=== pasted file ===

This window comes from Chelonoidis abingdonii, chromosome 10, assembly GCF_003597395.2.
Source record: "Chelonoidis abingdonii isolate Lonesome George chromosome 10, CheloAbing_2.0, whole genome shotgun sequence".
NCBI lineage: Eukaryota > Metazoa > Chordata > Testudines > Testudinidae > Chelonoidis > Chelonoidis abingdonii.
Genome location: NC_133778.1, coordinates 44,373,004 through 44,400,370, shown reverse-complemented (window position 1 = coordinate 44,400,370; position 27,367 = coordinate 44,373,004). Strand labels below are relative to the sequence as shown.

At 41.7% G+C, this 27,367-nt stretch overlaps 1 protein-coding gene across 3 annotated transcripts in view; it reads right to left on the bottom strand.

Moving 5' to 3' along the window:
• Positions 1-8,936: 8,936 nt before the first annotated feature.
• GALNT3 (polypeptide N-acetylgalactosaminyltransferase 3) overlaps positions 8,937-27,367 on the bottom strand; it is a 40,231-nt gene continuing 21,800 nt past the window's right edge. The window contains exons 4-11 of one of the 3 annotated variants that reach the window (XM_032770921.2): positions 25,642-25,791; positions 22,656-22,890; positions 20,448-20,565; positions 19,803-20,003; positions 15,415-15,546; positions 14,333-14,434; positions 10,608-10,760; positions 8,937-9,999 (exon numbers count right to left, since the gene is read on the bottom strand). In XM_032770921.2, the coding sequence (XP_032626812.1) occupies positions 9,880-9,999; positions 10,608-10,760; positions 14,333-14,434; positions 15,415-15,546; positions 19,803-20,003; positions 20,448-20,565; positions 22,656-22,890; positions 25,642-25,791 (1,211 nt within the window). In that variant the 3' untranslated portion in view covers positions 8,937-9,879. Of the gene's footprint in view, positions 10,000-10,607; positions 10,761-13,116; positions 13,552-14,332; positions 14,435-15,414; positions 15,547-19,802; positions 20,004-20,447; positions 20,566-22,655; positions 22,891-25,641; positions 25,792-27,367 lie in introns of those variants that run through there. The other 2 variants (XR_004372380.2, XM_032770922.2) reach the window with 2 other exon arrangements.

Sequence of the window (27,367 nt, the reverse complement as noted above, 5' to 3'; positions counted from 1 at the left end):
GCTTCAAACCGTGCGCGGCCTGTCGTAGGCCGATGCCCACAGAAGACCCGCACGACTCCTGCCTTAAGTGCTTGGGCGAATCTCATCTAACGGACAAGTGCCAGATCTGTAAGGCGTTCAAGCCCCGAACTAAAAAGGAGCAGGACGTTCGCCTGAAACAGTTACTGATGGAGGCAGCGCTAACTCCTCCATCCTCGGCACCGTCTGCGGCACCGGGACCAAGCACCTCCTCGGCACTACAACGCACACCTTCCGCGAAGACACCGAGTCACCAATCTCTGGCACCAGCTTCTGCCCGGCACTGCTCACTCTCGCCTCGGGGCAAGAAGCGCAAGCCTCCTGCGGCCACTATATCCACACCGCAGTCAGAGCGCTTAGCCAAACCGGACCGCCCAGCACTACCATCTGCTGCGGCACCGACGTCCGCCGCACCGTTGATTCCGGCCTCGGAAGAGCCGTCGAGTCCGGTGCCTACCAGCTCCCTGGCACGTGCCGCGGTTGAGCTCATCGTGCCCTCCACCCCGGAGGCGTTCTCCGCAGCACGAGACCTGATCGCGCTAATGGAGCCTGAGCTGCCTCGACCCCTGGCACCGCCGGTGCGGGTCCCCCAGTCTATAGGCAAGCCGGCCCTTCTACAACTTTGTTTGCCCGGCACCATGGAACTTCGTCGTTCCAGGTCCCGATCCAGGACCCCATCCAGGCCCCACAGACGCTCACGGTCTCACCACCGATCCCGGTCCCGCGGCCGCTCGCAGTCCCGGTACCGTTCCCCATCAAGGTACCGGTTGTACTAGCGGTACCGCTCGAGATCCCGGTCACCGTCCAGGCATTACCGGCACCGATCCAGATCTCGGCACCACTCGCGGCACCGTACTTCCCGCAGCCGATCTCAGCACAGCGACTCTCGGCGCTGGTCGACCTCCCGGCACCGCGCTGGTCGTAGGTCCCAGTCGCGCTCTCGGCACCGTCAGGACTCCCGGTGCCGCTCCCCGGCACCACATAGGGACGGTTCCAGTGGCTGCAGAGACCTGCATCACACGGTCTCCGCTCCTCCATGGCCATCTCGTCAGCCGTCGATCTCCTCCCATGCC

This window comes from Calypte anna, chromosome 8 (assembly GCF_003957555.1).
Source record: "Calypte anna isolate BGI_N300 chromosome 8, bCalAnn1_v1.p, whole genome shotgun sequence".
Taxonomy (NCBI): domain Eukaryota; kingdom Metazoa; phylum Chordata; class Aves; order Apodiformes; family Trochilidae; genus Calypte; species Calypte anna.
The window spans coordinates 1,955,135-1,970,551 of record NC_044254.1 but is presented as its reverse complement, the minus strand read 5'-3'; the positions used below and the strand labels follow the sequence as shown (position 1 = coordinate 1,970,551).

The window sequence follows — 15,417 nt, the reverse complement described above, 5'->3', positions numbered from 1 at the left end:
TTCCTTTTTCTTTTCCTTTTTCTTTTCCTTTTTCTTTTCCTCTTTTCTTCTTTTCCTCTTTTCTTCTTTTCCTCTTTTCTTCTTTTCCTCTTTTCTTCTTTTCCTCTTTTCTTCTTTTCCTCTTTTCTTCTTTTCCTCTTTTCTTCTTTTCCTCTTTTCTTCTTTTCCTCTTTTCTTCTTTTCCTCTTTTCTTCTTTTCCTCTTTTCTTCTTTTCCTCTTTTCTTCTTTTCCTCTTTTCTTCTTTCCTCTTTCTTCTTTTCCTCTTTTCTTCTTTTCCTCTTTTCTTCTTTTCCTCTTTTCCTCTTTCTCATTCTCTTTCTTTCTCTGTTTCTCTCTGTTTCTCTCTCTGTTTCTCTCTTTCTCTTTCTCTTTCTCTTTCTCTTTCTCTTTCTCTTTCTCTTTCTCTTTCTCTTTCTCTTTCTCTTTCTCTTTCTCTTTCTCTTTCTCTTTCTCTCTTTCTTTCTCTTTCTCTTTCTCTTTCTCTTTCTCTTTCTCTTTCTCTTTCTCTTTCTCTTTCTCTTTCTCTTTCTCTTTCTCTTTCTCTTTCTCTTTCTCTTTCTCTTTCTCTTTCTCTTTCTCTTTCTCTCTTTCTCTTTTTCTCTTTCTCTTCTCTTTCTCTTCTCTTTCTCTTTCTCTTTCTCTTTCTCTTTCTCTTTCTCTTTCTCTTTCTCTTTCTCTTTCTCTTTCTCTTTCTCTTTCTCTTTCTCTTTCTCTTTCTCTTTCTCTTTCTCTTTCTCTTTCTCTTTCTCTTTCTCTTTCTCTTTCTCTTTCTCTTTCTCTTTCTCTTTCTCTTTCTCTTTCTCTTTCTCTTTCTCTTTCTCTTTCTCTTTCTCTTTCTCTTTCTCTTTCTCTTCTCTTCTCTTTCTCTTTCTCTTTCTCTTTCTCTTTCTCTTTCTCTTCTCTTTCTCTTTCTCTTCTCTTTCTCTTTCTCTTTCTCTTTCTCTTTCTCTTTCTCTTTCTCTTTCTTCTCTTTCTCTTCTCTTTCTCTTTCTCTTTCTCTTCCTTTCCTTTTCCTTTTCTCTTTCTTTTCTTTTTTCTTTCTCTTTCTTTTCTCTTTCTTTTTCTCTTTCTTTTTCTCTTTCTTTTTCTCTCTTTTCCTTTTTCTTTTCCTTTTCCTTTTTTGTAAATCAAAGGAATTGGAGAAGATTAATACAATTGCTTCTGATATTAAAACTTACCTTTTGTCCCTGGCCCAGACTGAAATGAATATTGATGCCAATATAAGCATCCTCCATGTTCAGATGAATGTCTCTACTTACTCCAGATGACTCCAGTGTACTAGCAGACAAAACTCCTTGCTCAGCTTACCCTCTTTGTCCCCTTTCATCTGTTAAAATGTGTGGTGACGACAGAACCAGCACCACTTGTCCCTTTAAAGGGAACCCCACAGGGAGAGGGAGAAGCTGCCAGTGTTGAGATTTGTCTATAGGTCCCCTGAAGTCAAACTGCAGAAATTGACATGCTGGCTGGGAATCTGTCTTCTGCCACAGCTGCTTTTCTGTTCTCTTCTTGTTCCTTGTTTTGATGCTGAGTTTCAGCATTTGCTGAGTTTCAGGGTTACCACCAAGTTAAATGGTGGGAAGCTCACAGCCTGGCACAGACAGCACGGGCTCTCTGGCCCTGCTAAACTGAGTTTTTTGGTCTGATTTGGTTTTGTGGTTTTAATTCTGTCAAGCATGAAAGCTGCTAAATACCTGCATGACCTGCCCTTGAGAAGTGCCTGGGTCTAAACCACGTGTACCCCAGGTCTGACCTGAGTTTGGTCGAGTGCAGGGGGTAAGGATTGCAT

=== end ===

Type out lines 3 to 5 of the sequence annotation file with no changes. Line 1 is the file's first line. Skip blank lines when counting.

NCBI lineage: Eukaryota > Metazoa > Chordata > Testudines > Testudinidae > Chelonoidis > Chelonoidis abingdonii.
Genome location: NC_133778.1, coordinates 44,373,004 through 44,400,370, shown reverse-complemented (window position 1 = coordinate 44,400,370; position 27,367 = coordinate 44,373,004). Strand labels below are relative to the sequence as shown.

At 41.7% G+C, this 27,367-nt stretch overlaps 1 protein-coding gene across 3 annotated transcripts in view; it reads right to left on the bottom strand.